When you set classroom rules the first day, you make yourself known as the authority of the classroom even before students get to know you. It is a strong stand against students who need time to test out your weaknesses.
Responsive classroom discipline strategies are the most popular approaches for dealing with disruptive students.
I once met a teacher who made his all boys classrooms write the rules every morning before any instruction started. He would do this every time students misbehaved, whether inside or outside. I must say that this teacher’s classroom was the cream of the crop when it came to model students and highly productive classrooms.
Establishing Structure and Order
All classroom should have structure and order. Students should know what they always need to do next. The key is not to create and oppressive environment in which kids cannot move around at all. Structure is when a student knows what he or she can do after finishing a task or until the next lesson begins. Order is when a student knows when and how to do what should be done next.
For example, students should know how to put their chrome books away, how to get a book and read while others are finishing up seat work, how to share and respect one another when working together on a project or within classroom learning centers.
Controlling Voice and Actions
Knowing how to control multiple voices and actions within your classroom is the solution to preventing the formation of chaos. If you are not aware of the voices and actions of your students, you will be unable to control them.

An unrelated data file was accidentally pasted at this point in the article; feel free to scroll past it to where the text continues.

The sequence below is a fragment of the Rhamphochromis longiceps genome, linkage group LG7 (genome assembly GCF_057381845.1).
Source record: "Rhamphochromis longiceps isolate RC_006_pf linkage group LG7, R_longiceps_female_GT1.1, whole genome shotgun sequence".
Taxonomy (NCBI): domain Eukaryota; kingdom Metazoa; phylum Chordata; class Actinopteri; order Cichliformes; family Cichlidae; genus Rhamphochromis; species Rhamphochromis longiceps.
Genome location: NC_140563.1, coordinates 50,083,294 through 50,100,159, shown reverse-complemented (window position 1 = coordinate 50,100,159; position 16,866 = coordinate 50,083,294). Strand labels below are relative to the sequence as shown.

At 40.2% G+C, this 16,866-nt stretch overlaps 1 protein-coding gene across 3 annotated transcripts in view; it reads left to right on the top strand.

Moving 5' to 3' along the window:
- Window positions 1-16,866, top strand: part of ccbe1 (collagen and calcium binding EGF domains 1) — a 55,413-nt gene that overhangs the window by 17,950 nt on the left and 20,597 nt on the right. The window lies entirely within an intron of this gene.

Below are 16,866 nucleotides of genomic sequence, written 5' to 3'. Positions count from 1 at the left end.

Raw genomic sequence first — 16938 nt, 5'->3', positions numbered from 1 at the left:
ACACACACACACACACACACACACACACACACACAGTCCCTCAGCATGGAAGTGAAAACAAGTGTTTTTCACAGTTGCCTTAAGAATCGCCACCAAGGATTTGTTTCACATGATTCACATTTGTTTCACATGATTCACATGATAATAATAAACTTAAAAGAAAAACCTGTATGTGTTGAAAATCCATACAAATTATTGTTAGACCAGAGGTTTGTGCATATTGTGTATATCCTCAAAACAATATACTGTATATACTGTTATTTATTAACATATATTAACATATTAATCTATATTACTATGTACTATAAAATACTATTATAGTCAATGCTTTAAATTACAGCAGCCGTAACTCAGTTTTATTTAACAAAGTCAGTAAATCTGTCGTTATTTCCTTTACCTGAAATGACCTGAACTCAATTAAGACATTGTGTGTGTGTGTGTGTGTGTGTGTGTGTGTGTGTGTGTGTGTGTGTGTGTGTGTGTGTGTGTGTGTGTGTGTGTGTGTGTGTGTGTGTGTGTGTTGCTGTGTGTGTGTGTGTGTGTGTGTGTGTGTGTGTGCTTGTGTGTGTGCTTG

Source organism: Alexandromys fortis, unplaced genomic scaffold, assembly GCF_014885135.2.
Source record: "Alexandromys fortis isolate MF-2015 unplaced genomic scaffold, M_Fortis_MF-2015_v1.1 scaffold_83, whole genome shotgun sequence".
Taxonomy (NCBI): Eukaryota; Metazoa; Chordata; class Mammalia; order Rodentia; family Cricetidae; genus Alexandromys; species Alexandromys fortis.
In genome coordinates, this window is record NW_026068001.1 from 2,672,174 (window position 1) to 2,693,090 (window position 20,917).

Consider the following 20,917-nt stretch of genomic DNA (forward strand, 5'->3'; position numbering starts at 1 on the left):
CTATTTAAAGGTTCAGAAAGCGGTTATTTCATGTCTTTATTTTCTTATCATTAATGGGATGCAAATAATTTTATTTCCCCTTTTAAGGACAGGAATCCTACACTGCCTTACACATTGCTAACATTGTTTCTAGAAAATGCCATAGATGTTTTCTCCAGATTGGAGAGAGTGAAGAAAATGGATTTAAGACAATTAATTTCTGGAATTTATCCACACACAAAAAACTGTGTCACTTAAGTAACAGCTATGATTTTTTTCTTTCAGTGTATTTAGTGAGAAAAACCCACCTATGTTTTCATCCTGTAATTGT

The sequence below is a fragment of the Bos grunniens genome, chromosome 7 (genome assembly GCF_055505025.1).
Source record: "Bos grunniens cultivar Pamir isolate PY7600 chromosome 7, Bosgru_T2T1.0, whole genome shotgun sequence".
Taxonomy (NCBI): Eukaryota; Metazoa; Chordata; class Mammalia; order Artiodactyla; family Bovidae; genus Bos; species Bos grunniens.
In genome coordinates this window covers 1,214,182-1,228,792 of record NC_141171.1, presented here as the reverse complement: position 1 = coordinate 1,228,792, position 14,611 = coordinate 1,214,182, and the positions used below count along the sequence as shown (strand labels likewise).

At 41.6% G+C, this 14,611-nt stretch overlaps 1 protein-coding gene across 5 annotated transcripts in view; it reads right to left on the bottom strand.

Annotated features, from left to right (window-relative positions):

You should only allow those voice and actions that provide value for everyone in the classroom. For example, respectful communication and interactions are voices and actions you want to emphasize.
The goal is only to allow language and behaviors that will bring the classroom into a state of unity and strength. This is what create a dynamic learning environment.
Fostering High Productivity
Keeping your student interested and engaged is the prerequisite for high productivity. Every lesson that you teach is an experience for students. If students are having a fun and exciting time engaging the subject of the lesson plan, then they will most likely be interested in completing seatwork.
Group competitions, dramatic demonstrations, questioning, answering inquiries, illustrating with pictures, and using technology are way to increase interest and participation in productive learning.
The days are gone when students were expected to sit quietly for an hour while teachers teach boring subjects.
A solution to preventing chaos before it starts is decisive intervention. Teachers must respond to critical behavior without reservation. Students must be fully convinced that negative behavior will be met with shift consequences, regardless how small the offence.
When students know that they cannot get away with a negative behavior, many will most likely stop and think before getting themselves into trouble. The goal is consistency.
Weak or no intervention will lead to a classroom that will become uncontrollable. Instead of a teacher-controlled classroom, negative students will be in control. They will be a constant obstacle to the effective expression of your authority, resulting in lost of respect and control.
Classroom management is not a walk in the park. However, if you follow the guidelines discussed in this article, you will be able to manage your classroom and receive the honor and respect necessary to create a great learning environment.